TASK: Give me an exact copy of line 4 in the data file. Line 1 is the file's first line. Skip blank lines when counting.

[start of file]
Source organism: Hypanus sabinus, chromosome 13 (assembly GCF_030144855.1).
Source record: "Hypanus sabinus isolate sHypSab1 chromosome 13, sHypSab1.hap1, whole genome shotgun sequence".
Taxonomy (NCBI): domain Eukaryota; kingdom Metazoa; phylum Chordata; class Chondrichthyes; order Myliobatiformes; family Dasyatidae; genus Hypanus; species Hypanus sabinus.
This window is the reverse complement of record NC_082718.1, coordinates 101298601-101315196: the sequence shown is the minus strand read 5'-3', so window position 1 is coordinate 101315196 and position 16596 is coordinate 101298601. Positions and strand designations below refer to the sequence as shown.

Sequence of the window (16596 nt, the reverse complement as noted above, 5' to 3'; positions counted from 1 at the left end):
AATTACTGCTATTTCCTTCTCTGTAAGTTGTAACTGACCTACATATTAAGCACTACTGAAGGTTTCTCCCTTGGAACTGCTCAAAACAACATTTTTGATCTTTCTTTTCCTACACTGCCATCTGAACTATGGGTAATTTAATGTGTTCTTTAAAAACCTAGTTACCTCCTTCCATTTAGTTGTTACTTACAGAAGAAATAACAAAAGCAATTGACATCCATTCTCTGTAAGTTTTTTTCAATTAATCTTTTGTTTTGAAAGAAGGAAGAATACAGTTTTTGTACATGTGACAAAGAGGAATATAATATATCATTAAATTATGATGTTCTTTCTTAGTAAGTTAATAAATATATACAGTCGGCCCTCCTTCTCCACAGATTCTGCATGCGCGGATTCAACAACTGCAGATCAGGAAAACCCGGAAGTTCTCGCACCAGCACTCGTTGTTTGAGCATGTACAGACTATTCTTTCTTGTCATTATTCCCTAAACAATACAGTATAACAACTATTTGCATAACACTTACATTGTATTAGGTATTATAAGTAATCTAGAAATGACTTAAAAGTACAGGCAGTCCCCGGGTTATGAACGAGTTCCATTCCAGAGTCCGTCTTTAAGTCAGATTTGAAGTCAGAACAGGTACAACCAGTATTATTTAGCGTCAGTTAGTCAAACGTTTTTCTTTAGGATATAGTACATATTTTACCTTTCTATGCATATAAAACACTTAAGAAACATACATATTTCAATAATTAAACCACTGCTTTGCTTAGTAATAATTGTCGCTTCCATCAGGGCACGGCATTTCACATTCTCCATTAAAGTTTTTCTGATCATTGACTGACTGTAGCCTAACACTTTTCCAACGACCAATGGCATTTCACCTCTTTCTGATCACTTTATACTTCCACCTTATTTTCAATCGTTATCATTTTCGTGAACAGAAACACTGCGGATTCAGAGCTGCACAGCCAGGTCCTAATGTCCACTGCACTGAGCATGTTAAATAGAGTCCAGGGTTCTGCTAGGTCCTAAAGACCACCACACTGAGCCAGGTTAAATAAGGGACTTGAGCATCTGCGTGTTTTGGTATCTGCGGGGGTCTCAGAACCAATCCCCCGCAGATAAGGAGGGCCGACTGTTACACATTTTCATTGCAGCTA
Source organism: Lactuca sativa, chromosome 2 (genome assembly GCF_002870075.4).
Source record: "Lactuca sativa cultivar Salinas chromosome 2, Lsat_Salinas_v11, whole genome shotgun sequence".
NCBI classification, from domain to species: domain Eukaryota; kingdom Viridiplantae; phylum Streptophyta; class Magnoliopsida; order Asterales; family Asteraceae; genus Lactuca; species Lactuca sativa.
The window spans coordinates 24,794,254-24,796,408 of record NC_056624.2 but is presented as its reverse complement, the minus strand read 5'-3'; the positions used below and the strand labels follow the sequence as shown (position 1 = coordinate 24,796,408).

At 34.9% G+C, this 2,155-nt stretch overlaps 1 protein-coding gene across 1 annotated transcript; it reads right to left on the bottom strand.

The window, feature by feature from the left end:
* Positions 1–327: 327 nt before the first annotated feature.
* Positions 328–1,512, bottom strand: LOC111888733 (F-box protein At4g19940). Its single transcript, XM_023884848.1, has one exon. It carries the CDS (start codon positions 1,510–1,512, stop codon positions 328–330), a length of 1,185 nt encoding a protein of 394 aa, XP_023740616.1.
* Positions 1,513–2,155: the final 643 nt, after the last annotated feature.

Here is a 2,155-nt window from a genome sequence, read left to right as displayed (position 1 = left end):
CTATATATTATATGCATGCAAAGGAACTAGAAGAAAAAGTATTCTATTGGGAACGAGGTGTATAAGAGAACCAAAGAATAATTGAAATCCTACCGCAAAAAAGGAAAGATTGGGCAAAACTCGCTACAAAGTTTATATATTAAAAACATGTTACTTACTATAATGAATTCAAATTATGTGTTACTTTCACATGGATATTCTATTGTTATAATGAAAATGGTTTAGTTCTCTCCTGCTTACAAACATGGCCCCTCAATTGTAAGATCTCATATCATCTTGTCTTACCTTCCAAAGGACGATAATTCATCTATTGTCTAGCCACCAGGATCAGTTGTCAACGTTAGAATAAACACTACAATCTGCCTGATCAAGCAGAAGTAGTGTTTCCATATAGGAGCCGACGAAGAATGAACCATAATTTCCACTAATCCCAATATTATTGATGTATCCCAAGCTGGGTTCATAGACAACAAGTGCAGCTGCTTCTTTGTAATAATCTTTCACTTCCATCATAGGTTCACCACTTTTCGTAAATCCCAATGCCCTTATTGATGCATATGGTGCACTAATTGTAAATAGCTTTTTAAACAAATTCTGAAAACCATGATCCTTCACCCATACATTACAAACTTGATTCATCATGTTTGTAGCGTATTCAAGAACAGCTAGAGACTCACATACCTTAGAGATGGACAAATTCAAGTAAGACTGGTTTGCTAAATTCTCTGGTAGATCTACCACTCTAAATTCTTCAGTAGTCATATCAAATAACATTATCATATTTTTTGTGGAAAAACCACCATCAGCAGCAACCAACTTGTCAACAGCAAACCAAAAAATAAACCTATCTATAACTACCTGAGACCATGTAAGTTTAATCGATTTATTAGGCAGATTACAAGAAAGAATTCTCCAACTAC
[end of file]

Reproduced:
This window is the reverse complement of record NC_082718.1, coordinates 101298601-101315196: the sequence shown is the minus strand read 5'-3', so window position 1 is coordinate 101315196 and position 16596 is coordinate 101298601. Positions and strand designations below refer to the sequence as shown.